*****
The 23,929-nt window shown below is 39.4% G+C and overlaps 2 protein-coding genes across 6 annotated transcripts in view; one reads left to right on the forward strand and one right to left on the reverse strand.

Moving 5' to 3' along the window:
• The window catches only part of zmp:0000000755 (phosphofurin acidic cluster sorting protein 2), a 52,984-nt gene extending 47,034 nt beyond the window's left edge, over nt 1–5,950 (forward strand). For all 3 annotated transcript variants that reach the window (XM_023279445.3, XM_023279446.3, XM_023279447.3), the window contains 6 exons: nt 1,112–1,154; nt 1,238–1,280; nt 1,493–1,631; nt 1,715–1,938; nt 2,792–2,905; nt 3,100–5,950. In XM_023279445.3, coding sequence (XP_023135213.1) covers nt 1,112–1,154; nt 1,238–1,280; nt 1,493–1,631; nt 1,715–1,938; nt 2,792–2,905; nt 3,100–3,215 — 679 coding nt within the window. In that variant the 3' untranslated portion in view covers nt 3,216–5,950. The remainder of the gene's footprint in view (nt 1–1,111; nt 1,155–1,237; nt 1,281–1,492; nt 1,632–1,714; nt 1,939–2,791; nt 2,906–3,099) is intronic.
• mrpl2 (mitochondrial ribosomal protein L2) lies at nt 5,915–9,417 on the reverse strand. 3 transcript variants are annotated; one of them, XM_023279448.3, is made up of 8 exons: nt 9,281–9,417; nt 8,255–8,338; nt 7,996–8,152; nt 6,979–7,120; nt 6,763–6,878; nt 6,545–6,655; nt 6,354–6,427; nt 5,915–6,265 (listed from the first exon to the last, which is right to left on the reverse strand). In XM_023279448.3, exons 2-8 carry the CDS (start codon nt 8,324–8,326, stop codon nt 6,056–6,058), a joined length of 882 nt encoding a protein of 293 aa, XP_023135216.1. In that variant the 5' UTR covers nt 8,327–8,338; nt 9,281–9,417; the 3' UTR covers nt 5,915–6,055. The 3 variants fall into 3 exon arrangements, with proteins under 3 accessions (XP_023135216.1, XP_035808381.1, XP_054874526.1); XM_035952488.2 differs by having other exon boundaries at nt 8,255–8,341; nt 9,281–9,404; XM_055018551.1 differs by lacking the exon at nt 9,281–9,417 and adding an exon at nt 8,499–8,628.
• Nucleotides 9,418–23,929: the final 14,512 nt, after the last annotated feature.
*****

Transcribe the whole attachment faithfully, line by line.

The 23,929-nt window shown below is 39.4% G+C and overlaps 2 protein-coding genes across 6 annotated transcripts in view; one reads left to right on the forward strand and one right to left on the reverse strand.

Moving 5' to 3' along the window:
• The window catches only part of zmp:0000000755 (phosphofurin acidic cluster sorting protein 2), a 52,984-nt gene extending 47,034 nt beyond the window's left edge, over nt 1–5,950 (forward strand). For all 3 annotated transcript variants that reach the window (XM_023279445.3, XM_023279446.3, XM_023279447.3), the window contains 6 exons: nt 1,112–1,154; nt 1,238–1,280; nt 1,493–1,631; nt 1,715–1,938; nt 2,792–2,905; nt 3,100–5,950. In XM_023279445.3, coding sequence (XP_023135213.1) covers nt 1,112–1,154; nt 1,238–1,280; nt 1,493–1,631; nt 1,715–1,938; nt 2,792–2,905; nt 3,100–3,215 — 679 coding nt within the window. In that variant the 3' untranslated portion in view covers nt 3,216–5,950. The remainder of the gene's footprint in view (nt 1–1,111; nt 1,155–1,237; nt 1,281–1,492; nt 1,632–1,714; nt 1,939–2,791; nt 2,906–3,099) is intronic.
• mrpl2 (mitochondrial ribosomal protein L2) lies at nt 5,915–9,417 on the reverse strand. 3 transcript variants are annotated; one of them, XM_023279448.3, is made up of 8 exons: nt 9,281–9,417; nt 8,255–8,338; nt 7,996–8,152; nt 6,979–7,120; nt 6,763–6,878; nt 6,545–6,655; nt 6,354–6,427; nt 5,915–6,265 (listed from the first exon to the last, which is right to left on the reverse strand). In XM_023279448.3, exons 2-8 carry the CDS (start codon nt 8,324–8,326, stop codon nt 6,056–6,058), a joined length of 882 nt encoding a protein of 293 aa, XP_023135216.1. In that variant the 5' UTR covers nt 8,327–8,338; nt 9,281–9,417; the 3' UTR covers nt 5,915–6,055. The 3 variants fall into 3 exon arrangements, with proteins under 3 accessions (XP_023135216.1, XP_035808381.1, XP_054874526.1); XM_035952488.2 differs by having other exon boundaries at nt 8,255–8,341; nt 9,281–9,404; XM_055018551.1 differs by lacking the exon at nt 9,281–9,417 and adding an exon at nt 8,499–8,628.
• Nucleotides 9,418–23,929: the final 14,512 nt, after the last annotated feature.